India's Central Bank Cuts Rates as Economy Struggles -- Update
By Corinne Abrams
MUMBAI -- India's central bank cut its key lending rate to a nine-year low Wednesday as policy makers seek to reignite growth in Asia's third-largest economy.
With economic expansion at a five-year low, increasing consumer demand and private investment have become the central bank's highest priority, Reserve Bank of India Gov. Shaktikanta Das said.
The bank reduced its benchmark rate 0.35 percentage point to 5.40%, the lowest since July 2010 and the fourth reduction this year. The rate cut was bigger than the market had expected.
"A demand and investment slowdown, both put together, is having a sort of a dampening effect on the growth," which is more worrying than inflation, Mr. Das said Wednesday. "We have to recognize that there is room for certain structural reforms which need to be undertaken," he said.
India's economy is showing signs of distress. Business investment has stalled, bank and nonbank lending to businesses and consumers is tepid, government spending is capped by budget restrictions and consumers seem to be reining in spending.
Rising global trade tensions are hurting markets around the world but, unlike many other Asian economies, India is less dependent on exports for growth. Economist say the solution to the economy's slowdown likely lies in domestic policy changes.
Prime Minister Narendra Modi came to power in 2014 promising more jobs and a higher global standing for its 1.3 billion people. Instead the economy has slowed, with gross domestic product growth falling to a five-year low in the year through March.
India's economic growth was 6.8% for the year ended March 31, its slowest pace since the year ended March 31, 2014. The RBI on Wednesday reduced its growth projection for the year ending March 31, 2020 to 6.9% from its previous prediction of 7%.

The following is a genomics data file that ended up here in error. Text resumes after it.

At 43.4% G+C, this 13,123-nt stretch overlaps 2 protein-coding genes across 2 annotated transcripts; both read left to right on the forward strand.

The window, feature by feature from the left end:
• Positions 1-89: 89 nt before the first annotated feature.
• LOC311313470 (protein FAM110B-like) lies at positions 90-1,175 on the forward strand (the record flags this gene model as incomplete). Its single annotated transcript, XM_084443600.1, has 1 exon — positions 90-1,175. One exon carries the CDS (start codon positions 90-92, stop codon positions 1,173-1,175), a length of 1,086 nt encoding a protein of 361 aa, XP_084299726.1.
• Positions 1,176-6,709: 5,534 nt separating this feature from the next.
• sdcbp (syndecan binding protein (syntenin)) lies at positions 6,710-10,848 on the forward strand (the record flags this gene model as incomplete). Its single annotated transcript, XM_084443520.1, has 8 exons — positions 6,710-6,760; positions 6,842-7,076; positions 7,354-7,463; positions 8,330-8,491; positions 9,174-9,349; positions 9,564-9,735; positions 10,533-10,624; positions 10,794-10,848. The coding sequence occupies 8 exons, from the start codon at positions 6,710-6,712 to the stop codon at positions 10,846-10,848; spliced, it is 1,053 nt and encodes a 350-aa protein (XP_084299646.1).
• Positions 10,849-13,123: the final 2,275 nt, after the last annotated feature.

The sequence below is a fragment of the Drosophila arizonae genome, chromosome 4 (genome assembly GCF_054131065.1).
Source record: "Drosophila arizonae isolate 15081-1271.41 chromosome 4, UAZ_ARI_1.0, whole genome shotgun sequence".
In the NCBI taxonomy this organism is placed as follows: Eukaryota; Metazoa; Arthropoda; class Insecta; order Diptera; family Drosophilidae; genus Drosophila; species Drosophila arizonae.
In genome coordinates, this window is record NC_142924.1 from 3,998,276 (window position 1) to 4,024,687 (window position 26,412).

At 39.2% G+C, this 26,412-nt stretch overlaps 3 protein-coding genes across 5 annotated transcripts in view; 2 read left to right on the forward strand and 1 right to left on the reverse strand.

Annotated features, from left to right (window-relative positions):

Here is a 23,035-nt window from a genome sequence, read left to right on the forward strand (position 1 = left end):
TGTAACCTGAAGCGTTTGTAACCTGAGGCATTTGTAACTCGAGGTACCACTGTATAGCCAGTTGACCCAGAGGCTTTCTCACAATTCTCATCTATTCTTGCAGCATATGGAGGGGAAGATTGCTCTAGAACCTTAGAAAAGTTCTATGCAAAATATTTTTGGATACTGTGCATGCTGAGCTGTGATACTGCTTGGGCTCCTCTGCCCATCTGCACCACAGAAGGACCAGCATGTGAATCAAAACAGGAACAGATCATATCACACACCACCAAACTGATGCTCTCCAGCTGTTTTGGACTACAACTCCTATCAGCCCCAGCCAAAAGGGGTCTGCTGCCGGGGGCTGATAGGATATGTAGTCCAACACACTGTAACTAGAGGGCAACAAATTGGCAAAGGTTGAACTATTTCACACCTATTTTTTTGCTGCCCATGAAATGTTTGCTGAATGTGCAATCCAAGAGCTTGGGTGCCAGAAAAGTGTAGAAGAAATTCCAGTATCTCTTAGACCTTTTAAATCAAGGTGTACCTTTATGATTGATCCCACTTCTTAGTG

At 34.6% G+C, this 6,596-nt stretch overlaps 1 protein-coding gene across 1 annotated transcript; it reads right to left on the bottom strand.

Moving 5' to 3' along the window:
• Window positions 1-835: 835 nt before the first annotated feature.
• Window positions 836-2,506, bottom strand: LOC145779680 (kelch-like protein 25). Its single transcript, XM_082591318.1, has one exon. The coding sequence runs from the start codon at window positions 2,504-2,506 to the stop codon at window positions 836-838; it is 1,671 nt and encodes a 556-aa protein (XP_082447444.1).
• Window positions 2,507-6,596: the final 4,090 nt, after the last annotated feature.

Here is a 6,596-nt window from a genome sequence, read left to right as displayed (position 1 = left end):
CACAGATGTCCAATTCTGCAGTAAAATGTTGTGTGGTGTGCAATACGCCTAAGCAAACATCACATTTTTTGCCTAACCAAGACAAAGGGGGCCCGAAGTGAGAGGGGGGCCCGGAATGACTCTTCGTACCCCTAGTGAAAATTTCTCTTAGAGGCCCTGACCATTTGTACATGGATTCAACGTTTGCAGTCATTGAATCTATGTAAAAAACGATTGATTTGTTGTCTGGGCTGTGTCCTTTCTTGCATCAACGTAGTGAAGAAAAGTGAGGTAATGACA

Mr. Modi was re-elected for a second term in the spring. On the campaign trail he asked voters for more time to deliver on his promises to create jobs and fix the economy.
Some politicians said the central bank wasn't doing enough to help. There have been three RBI governors under Mr. Modi. Mr. Das was appointed in December after his predecessor, Urjit Patel, resigned following months of tensions with the government over restrictions on lending.
In its budget last month, the government said it would increase spending and allow more foreign investment as it seeks to rekindle growth.
Recent economic indicators have suggested a further slowdown in consumer spending. In the quarter ended June 30, car sales dropped 18.4% and investment growth fell to its weakest level since 2015.
"Definitely there is a slowdown, which is evident in the current numbers, " Saugata Bhattacharya, chief economist at Axis Bank said. "More worrying is a weakening of investment sentiment and consumption sentiment."
Slow bank lending is weighing on sentiment, economists said. State-run banks and nonbank lenders are reducing lending as they try to clean up their soured loans from the last decade. Even as the RBI cut rates this year, bank lending slipped 1.8% in April and May, compared with the same period last year.
"Lending has dried up," said Shilan Shah, senior India economist at Capital Economics.
Banks have been slow to pass on the total 0.75 percentage point of rate cuts from February to June to consumers and businesses. They have reduced their rates on new loans by just 0.29 percentage point in that period, according to Mr. Das, meaning the full benefits of the RBI's easing aren't yet making it to the economy.
On Wednesday, the RBI announced steps to help increase lending and consumers' spending. The central bank said it would expand the hours of its fund-transfer system to 24 hours a day from 11 hours a day.
The bank said it would also increase the amount of exposure banks can have to nonbanking financial companies and allow banks to classify loans to those companies as a priority lending for needy sectors such as agriculture. It said it would start a national fraud registry.
Mr. Modi's government could further help boost growth by building more infrastructure and loosening its fiscal policy, economists said.
The government in 2017 implemented a goods-and-services tax. But its rollout caused business disruption and it dragged on growth, according to economists.
Economists say economic growth could start to recover later this year but it will be a long road.
"For consumption and private investment to turn around it might be long term" said Radhika Rao, an economist at DBS Bank in Singapore.
Write to Corinne Abrams at email@example.com